To get to Sloop Cove in Churchill, Manitoba, you have to cross the Churchill River on a zodiac. Our Churchill Northern Studies Centre group all squeezed into the boat and skimmed across the surface of the river for the short ride to the beach landing near the cove. We were met by our Parks Canada guide and bear spotter who would lead our tour from Sloop Cove to the Prince of Wales Fort two miles up to the mouth of the Churchill River. The weather was decent enough and we walked up to the top of a rocky hill where we were shown names etched into the stone. This wasn’t modern graffiti though, the names were carved in the 1700’s by employees of the Hudson’s Bay Company and now kept clear of lichen by Parks Canada. Among the names are harpooners, captains and carpenters, but perhaps the most well-known name is Samuel Hearne who surrendered the Prince of Wales Fort to the French. A book I picked up at the Itsanitaq Museum, Churchill Hudson Bay; A Guide to Natural and Cultural Heritage, has all the names listed and who they all were. Perhaps my favorite name was that of Alexander Menzies who was “dismissed for drunkenness by the sloop master George Holt, and was left behind at York to sail home on the Seahorse.”
In addition to the etched names I admired the crustose lichens which had been left to grow on the stone around the names and the serpentine miniature gardens which grew in the long cracks between plates of rock. To the west, from our vantage point on the small hill, we could see a field of snow geese browsing and in the cove itself, a couple of shorebirds foraging in the small pond. Our bear spotter gave the word to start moving and I had a momentary rush of adrenaline before I realized it was only because of the weather rolling in, not because a bear had been seen. Weather in Churchill can change suddenly and fortunately I had planned accordingly dressing in layers and wearing my boots.
We walked down the hill to a beach composed of sand and small rocks and, staying together so as not to spread out, looked at the beach. There were shells scattered among the rocks, but also fossils, and I picked up a coral fossil which was shared by our guide. There were other things on the beach too, tracks. The first we encountered were wolf tracks in the sand. The second tracks we found were polar bear and they were enormous. The third type of tracks were caribou making me wonder about the order the tracks were laid down. We also encountered wolf and polar bear scat along the beach. The guide had seen a wolf in the area very recently and we all kept our eyes open, hoping to see a wolf or a bear, although a bear preferably from a distance.
A thick fog was heading for us and our guide and bear spotter kept us moving along the beach in a group. Fog poses a problem for the bear spotter for obvious reasons but our tour leaders were calm and obviously used to the constantly changing situation as they efficiently ushered us along. From the beach we climbed up a steep rock face before coming up to a trail through the l0w-growing plants out in the open. We looked at various flowers and saw some butterwort (Pinguicula) which is a carnivorous plant, growing in the middle of the path.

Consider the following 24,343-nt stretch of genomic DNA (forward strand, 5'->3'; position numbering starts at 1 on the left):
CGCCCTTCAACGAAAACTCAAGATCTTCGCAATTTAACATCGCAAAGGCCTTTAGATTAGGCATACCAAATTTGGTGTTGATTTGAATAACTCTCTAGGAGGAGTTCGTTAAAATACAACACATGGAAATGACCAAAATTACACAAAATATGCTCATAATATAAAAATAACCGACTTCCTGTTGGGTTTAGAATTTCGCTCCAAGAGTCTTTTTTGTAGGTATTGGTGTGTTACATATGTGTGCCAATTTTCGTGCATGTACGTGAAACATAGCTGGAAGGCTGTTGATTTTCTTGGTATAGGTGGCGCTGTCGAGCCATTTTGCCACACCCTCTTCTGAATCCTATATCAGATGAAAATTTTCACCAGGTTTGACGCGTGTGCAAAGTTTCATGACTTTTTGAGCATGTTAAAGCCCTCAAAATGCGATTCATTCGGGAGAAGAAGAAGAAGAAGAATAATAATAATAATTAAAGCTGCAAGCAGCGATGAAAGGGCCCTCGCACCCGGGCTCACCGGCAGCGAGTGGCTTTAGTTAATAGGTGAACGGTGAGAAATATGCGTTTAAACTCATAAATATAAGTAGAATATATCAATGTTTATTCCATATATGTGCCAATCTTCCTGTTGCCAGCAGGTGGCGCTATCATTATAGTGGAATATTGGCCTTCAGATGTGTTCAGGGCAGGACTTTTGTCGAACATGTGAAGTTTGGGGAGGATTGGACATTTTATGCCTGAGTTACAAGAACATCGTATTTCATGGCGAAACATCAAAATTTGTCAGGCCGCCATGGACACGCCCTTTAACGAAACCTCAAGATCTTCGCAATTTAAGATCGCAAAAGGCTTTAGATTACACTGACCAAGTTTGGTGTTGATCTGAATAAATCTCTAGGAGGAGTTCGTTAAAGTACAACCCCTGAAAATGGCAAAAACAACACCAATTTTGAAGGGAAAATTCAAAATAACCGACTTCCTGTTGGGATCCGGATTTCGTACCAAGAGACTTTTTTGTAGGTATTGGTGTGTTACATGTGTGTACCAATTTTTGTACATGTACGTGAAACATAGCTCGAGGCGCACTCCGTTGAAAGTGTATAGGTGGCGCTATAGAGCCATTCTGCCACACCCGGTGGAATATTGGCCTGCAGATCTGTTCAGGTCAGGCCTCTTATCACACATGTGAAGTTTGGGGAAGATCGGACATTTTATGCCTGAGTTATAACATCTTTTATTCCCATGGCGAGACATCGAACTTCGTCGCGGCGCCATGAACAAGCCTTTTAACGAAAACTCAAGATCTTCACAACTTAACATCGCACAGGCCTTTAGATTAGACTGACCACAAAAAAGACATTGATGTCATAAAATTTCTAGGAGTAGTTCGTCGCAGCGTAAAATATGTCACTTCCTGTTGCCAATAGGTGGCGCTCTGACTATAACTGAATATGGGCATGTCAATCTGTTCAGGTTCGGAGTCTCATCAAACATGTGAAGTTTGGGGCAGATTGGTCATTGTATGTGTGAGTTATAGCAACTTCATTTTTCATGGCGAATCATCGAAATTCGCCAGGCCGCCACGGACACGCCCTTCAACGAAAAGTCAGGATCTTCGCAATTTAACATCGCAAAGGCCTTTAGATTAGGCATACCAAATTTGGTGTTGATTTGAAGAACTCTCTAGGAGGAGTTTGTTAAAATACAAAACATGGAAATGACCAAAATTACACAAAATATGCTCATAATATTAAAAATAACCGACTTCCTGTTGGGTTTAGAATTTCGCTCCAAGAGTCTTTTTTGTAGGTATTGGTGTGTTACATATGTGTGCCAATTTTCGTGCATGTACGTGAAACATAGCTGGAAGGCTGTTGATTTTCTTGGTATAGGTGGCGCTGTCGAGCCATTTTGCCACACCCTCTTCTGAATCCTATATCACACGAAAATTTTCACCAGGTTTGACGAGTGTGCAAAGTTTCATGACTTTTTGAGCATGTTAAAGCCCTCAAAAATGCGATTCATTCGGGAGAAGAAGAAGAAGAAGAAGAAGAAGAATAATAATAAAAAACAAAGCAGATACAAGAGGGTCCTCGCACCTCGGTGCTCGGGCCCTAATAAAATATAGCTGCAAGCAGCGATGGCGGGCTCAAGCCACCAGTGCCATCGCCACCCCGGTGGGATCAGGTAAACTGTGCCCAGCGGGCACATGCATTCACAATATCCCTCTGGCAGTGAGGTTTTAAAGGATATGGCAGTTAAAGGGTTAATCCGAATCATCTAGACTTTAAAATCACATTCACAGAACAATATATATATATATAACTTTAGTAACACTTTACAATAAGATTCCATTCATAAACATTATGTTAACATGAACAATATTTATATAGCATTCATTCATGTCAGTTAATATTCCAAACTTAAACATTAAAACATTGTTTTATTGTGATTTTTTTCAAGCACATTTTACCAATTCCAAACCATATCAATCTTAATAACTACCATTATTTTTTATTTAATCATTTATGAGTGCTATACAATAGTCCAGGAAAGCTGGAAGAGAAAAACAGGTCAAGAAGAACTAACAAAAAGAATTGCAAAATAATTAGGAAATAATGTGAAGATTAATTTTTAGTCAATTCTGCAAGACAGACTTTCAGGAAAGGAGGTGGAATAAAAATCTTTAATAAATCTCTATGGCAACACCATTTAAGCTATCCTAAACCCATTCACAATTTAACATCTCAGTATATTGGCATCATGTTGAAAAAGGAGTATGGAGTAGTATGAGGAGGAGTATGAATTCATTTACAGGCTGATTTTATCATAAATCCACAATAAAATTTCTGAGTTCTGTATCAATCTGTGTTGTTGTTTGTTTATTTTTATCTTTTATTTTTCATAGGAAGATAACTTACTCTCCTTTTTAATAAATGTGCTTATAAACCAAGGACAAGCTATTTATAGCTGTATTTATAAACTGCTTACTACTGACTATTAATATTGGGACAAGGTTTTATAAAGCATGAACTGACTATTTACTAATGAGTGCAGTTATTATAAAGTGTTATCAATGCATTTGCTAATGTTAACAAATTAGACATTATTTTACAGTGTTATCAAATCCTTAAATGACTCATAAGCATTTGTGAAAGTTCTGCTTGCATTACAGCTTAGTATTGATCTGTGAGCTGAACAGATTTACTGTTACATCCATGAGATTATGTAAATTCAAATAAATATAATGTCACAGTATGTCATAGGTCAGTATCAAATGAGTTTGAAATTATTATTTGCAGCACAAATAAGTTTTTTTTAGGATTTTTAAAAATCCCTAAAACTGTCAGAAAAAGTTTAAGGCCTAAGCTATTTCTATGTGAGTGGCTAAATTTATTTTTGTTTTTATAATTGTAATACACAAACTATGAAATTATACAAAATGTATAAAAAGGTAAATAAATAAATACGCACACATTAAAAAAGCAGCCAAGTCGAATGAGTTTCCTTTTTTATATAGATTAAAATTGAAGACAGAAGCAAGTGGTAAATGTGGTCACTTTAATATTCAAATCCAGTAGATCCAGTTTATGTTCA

Birds flew past us all the time, many of them whimbrels, but also arctic terns up high and snow geese on the horizon. Our tour guide told us she had seen the wolf near a pond we were passing the previous day and we all stared, hoping to see it ourselves, but failing to do so. As we neared the fort a large flock of snow geese flew in front of us. As we walked by the dock, the previous tour was just casting off and amid the three boats, humps of white appeared. The white were beluga whales which come to this exact place every year to have their calves. It was the closest I’d seen them on this trip and I was excited about getting up close in the boats when it was our turn to leave. At the fort we were able to look around and out at the mouth of the Churchill River, but still no bears were around.
Our boat arrived to pick us up, it wasn’t a zodiac like I had seen, but a larger vessel. The minute we stepped on board an enormous shot rang out and I immediately thought it was a bear spotter shooting a warning at a bear. Then I realized there was nobody left out on the land, everyone was now on a boat and as the rain began I knew it had been thunder. Quite loud thunder. Within a minute of leaving the dock the rain poured down in buckets. The river had turned rough so I had to sit and I could see no whales. We were all drenched within a matter of minutes, a rather dramatic end to our tour.
Kelly Brenner is a naturalist, writer and photographer based in Seattle. She is the author of a book about urban nature, coming Spring 2020 from Mountaineers Books. She writes freelance articles about natural history and has bylines in Crosscut, ParentMap, National Wildlife Magazine and others. On the side she writes fiction.
Kelly holds a bachelors degree in landscape architecture from the University of Oregon and a certificate in non-fiction writing from the University of Washington.
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